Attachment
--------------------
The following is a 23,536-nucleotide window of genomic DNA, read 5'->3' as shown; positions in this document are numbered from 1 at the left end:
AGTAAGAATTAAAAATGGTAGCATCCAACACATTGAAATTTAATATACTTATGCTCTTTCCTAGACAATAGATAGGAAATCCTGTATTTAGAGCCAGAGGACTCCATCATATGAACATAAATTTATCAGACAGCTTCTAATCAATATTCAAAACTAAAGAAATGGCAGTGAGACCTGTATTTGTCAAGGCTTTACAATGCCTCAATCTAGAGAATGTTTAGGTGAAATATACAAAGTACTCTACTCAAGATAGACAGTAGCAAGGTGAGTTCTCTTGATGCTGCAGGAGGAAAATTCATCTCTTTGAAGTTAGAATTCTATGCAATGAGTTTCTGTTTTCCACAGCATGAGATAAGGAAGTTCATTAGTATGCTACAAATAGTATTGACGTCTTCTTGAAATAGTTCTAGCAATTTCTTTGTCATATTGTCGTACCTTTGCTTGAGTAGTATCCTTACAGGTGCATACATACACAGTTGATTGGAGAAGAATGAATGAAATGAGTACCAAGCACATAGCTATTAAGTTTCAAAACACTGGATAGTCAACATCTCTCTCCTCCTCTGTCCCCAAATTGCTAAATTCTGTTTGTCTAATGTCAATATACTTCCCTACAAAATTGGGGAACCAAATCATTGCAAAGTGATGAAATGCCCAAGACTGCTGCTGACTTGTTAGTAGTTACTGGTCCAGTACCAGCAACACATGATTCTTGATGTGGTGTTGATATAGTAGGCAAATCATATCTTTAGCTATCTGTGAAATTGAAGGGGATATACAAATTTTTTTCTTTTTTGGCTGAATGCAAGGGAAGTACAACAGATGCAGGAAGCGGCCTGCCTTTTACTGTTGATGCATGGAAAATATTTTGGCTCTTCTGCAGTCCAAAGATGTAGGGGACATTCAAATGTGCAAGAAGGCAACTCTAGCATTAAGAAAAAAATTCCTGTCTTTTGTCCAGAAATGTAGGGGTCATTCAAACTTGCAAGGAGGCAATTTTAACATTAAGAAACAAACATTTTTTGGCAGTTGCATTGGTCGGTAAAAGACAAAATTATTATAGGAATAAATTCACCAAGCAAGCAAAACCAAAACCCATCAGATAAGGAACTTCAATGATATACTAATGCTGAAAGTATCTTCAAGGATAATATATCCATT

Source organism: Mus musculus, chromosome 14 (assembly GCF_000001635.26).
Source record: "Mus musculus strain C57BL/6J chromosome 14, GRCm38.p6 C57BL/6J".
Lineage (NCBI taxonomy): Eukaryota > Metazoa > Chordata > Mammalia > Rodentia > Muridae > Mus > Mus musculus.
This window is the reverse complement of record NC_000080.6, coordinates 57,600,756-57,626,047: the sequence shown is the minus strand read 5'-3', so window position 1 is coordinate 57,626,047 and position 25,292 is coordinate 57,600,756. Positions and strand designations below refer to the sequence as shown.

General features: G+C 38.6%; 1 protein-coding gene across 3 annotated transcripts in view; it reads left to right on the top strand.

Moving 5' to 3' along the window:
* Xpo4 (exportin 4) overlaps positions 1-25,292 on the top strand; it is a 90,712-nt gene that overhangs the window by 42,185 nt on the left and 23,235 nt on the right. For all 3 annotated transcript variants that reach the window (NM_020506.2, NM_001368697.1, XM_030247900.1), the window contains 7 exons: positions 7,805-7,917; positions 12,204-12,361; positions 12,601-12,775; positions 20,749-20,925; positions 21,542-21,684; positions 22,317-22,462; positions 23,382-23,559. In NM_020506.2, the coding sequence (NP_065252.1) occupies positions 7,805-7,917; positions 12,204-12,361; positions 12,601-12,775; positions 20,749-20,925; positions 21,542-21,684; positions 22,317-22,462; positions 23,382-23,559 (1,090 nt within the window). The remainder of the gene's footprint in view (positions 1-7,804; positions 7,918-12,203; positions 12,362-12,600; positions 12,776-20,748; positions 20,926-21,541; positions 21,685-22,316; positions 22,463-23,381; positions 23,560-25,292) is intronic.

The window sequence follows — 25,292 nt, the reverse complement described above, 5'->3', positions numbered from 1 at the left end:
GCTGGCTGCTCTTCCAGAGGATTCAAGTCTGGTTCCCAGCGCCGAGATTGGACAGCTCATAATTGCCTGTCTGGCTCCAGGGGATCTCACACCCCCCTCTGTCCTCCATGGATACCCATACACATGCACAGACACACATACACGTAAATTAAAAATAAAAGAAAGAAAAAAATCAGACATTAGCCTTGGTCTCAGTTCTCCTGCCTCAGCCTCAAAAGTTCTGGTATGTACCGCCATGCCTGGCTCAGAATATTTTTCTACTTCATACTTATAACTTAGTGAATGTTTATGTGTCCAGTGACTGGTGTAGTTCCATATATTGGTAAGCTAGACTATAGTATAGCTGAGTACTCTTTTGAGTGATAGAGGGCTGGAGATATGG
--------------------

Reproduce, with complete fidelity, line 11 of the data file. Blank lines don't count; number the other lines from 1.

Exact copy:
GCTGGCTGCTCTTCCAGAGGATTCAAGTCTGGTTCCCAGCGCCGAGATTGGACAGCTCATAATTGCCTGTCTGGCTCCAGGGGATCTCACACCCCCCTCTGTCCTCCATGGATACCCATACACATGCACAGACACACATACACGTAAATTAAAAATAAAAGAAAGAAAAAAATCAGACATTAGCCTTGGTCTCAGTTCTCCTGCCTCAGCCTCAAAAGTTCTGGTATGTACCGCCATGCCTGGCTCAGAATATTTTTCTACTTCATACTTATAACTTAGTGAATGTTTATGTGTCCAGTGACTGGTGTAGTTCCATATATTGGTAAGCTAGACTATAGTATAGCTGAGTACTCTTTTGAGTGATAGAGGGCTGGAGATATGG